— 1970 —
Kellogg’s Introduces 3D Baseball Cards
Battle Creek, Michigan
In 1970, the baseball card world gained a new entry into the market — The Kellogg Company. Kellogg’s released a set of cards that featured 75 of the best players in baseball. Included in boxes of Corn Flakes, the cards were made to appear three dimensional, a relatively novel concept at the time. Kellogg’s intermittently released new 3D sets up until 1983.
— 1961 —
Post Cereals Offers First Baseball Card Set
Battle Creek, Michigan
Post’s baseball cards were available on thick card stock that could be ordered from the company and were also available singly from cereal boxes. Team sheets were printed on thinner chipboard directly from the Post Cereals Company.
— 1959 —
Fleer Releases Ted Williams Baseball Card Set
Well established as a gum and candy company, Fleer predated many of its competitors into the business of issuing sports cards with its 1923 release of baseball cards in its “Bobs and Fruit Hearts” candy product. Years later, Fleer signed baseball star Ted Williams to a contract and sold an 80-card set oriented around highlights of his career.
— 1952 —
Topps Chewing Gum Joins the Ranks of Baseball Card Makers
Brooklyn, New York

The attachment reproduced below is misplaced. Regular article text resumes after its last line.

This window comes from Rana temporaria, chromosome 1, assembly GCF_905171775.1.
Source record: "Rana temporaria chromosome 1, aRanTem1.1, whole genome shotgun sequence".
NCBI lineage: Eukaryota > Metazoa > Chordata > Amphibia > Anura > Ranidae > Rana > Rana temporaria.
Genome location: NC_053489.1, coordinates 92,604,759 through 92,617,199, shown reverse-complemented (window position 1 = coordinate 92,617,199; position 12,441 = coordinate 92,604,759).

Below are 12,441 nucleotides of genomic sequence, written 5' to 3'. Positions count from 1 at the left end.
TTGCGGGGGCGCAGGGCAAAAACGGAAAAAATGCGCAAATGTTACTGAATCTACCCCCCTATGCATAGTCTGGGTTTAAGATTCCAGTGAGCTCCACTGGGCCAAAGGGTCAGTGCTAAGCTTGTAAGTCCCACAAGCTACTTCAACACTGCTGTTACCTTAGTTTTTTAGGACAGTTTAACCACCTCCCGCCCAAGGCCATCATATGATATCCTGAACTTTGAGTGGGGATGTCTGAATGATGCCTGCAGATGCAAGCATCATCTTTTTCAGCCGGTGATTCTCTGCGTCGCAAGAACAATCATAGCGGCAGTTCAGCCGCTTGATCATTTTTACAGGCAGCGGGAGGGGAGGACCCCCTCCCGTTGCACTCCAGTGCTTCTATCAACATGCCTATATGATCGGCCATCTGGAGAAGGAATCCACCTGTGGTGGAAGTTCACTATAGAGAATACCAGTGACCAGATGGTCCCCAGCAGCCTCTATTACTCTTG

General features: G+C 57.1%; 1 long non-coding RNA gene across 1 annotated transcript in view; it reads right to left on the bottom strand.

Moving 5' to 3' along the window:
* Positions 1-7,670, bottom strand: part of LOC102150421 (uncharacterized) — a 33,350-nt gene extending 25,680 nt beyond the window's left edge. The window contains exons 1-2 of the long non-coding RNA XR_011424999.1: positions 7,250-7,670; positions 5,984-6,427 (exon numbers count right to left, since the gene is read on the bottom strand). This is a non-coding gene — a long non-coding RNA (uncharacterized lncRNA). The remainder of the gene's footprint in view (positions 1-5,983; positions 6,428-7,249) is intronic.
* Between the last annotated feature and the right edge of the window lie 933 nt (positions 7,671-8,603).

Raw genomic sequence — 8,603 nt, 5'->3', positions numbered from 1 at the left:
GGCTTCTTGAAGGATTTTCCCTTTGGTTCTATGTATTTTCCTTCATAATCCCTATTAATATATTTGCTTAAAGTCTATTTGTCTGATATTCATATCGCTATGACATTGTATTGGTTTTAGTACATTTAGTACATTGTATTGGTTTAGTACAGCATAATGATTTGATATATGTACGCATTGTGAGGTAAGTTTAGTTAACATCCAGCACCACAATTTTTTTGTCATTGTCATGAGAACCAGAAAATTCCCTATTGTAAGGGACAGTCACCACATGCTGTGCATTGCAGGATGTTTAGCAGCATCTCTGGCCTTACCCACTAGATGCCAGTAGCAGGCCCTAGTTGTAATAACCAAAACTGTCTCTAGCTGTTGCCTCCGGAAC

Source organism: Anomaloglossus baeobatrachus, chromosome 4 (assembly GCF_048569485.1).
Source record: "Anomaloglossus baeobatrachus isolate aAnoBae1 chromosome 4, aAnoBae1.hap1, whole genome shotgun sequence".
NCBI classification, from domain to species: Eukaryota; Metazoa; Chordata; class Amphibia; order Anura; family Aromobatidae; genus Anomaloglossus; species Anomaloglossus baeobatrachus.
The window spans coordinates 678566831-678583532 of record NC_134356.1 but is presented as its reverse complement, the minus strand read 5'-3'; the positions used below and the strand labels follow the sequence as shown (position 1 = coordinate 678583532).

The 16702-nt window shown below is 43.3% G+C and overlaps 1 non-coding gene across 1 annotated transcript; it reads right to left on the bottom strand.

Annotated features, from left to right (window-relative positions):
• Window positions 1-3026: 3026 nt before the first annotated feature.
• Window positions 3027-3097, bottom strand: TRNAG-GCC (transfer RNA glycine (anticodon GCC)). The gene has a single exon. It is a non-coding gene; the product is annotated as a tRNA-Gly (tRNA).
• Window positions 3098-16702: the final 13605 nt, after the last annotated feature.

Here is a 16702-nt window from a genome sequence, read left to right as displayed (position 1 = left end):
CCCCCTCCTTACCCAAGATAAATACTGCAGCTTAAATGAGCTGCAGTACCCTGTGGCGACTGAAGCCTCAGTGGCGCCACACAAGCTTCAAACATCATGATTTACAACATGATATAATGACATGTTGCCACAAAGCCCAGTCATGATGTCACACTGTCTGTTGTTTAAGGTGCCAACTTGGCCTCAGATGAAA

Topps’ first major issue in 1952 is regarded by collectors as one of the greatest baseball card sets of all time. The 1952 Topps #311 Mickey Mantle (his rookie card) is the most valuable card of the Post-War era.
— 1952 —
Red Man Produces Baseball Cards
Early in its history, Red Man chewing tobacco advertisements were painted on the sides of barns, featuring an endorsement from baseball player Nap Lajoie: “Lajoie chews Red Man, ask him if he don’t.” From 1952 to 1955, Red Man produced a series of baseball cards, the only tobacco company to do so after 1920.
— 1948 —
Leaf Candy Company Releases Colorized Card Set
In 1948 and 1949, the Leaf Candy Company produced crude, boldly-colored sets of baseball, football, and boxing stars. Their 1948 baseball set has the distinction of being the first post-war cards in color.
— 1934 —
National Chicle Gum Company Produces 108-Card Set
The National Chicle Gum Company manufactured the art deco Diamond Stars set, along with premiums, between 1934 and 1936. The card backs include either a player bio or playing tip. Cards can be found with blue or green lettering on the back.
— 1933 —
Goudey Gum Company Produces Big League Chewing Gum Cards
In 1933, Goudey produced a 240 card set, known as “Big League Chewing Gum”. These cards were the first to be packaged with gum. Along with the T206 American Tobacco Company and 1952 Topps sets, the 1933 Goudey cards are considered part of the “Big Three” of classic baseball card sets.